Local pharmacist adapts to challenges of serving public during a pandemic

Pharmacist Rick Williams 

Eric Berger, Associate Editor

Curbside delivery is hopefully swift, safe and easy for customers, but that doesn’t mean it’s a simple task for workers, said Rick Williams, the owner of pharmacies in University City and Ladue.

“It really is a change in the whole model — when you move from people coming into your store, picking out what they want, going to a cash register and buying. Now we are doing all of that for them with the same [number of] people, so curbside is a challenge,” said Williams, who belongs to Congregation B’nai Amoona. 

Williams, whose family has been in the pharmacy business since the 1950s, said that before the pandemic, his business was already under “intense pressure by the insurance middlemen who control the pricing that we receive and control where patients are allowed to get their medication or what they pay to get their medication. Independent pharmacies are really challenged right now because our reimbursements oftentimes are below what we pay for drugs, but we want to take care of our patients.” 

While consumers may either be obligated to get drugs from mail order services or switch to those companies because they are cheaper, Williams aims to keep longtime customers by delivering a higher level of service than people might find in a “corporate environment,” he said.

“In these times, our community is in such a crisis because there are people who can’t work and people who don’t have money,” so Williams tries to emphasize the idea of shopping local “because the money that comes to me stays in the community. The money that goes to the other independent pharmacies stays in that community, and I think that’s a good thing,” said Williams, who owns Ladue Pharmacy and Millbrook Pharmacy.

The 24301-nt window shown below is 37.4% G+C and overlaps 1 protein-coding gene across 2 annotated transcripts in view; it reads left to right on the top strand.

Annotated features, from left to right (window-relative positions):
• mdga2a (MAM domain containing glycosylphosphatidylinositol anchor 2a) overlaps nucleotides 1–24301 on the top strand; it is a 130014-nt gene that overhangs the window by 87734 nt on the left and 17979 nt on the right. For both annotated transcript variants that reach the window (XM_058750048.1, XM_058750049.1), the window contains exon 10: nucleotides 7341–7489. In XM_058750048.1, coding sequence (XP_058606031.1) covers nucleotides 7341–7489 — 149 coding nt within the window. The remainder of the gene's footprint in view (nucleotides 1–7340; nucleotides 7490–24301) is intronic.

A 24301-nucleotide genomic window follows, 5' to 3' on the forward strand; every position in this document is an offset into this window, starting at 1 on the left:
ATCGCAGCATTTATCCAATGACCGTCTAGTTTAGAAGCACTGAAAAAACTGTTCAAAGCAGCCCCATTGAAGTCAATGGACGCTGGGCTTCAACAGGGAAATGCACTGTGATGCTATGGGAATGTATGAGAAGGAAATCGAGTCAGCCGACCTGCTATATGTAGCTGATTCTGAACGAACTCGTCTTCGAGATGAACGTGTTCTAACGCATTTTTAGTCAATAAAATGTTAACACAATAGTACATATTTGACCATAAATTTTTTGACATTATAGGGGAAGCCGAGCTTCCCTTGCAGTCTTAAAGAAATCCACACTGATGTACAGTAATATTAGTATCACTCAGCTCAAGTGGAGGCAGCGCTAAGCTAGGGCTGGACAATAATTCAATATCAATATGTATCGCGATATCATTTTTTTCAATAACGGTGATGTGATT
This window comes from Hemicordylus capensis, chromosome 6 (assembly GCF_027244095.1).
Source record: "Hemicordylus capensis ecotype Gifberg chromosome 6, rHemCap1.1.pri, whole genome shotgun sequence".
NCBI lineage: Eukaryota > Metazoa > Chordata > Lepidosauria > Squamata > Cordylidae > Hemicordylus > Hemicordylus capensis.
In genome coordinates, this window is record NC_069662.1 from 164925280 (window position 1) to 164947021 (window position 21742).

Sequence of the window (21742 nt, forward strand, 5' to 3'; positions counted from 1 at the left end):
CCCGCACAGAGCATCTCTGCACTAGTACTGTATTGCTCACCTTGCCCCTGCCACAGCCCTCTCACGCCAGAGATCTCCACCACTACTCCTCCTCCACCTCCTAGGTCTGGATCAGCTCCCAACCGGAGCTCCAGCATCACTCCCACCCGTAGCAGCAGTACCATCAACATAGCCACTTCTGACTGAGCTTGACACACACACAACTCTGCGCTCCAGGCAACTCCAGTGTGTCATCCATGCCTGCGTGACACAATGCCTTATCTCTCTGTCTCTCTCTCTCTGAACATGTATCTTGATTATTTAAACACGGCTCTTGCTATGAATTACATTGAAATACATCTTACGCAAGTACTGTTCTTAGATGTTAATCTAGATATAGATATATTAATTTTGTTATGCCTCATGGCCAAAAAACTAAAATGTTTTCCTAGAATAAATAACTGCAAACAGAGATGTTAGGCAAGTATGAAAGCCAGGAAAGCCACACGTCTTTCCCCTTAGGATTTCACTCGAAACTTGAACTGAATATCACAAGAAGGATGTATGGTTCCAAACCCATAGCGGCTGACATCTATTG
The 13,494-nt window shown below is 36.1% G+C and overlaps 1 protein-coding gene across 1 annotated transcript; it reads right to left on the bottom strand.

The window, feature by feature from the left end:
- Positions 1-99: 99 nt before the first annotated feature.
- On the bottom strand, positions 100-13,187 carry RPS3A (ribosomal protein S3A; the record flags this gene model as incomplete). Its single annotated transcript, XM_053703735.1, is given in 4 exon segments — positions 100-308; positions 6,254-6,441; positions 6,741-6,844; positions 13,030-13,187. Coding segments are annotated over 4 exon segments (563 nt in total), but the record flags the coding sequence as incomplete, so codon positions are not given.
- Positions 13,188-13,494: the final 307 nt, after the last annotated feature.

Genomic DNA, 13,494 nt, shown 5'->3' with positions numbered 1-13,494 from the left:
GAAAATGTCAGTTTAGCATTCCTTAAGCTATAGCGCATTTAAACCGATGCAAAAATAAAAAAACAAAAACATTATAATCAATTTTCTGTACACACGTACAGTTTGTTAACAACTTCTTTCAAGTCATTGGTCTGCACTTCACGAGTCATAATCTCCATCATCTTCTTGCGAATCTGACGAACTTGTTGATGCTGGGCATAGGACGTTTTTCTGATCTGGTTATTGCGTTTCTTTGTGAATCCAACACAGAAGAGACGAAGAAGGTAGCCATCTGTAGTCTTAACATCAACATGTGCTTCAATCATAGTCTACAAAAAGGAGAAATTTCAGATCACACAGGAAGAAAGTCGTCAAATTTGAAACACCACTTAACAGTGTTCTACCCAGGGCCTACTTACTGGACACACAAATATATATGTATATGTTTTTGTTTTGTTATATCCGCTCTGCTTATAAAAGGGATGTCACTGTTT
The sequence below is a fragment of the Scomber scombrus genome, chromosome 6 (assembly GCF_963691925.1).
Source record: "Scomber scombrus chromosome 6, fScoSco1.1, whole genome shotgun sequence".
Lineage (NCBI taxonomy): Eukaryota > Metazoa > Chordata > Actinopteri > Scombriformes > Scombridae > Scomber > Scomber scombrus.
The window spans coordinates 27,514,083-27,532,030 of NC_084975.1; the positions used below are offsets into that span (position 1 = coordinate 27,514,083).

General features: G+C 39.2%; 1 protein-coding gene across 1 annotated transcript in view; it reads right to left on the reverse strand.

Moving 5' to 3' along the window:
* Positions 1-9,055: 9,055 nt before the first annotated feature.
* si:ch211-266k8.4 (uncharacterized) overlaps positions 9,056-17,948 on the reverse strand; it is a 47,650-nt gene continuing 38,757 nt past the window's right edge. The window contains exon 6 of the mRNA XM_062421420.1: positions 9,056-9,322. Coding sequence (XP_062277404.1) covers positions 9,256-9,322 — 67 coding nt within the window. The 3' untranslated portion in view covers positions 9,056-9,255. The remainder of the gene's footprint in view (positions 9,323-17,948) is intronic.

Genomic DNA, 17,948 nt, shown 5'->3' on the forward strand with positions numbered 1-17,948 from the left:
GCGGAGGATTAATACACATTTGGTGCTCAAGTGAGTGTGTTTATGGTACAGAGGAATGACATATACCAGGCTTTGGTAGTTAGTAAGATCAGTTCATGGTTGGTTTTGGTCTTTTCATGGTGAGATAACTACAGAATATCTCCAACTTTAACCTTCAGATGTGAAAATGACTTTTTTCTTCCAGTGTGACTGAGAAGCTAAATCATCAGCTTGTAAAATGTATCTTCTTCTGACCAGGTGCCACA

During the pandemic, his pharmacies have continued to provide services other than just selling drugs. In April, his staff made 200 custom Easter baskets. 

As to the high level of service, in one case a senior, whose spouse was undergoing cancer treatment, needed a vaccine, so one of Williams’ pharmacists layered up in personal protective equipment and walked out to the customer’s car to administer the vaccine, he said.

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“That’s the kind of thing we do every day,” he said.

Despite the challenges, Williams said, “I think there is always hope. I have been through other challenges in my life, in business and other things, and I can’t tell anyone what the future holds and what normal will look like, but I know we will gain some normalcy again.”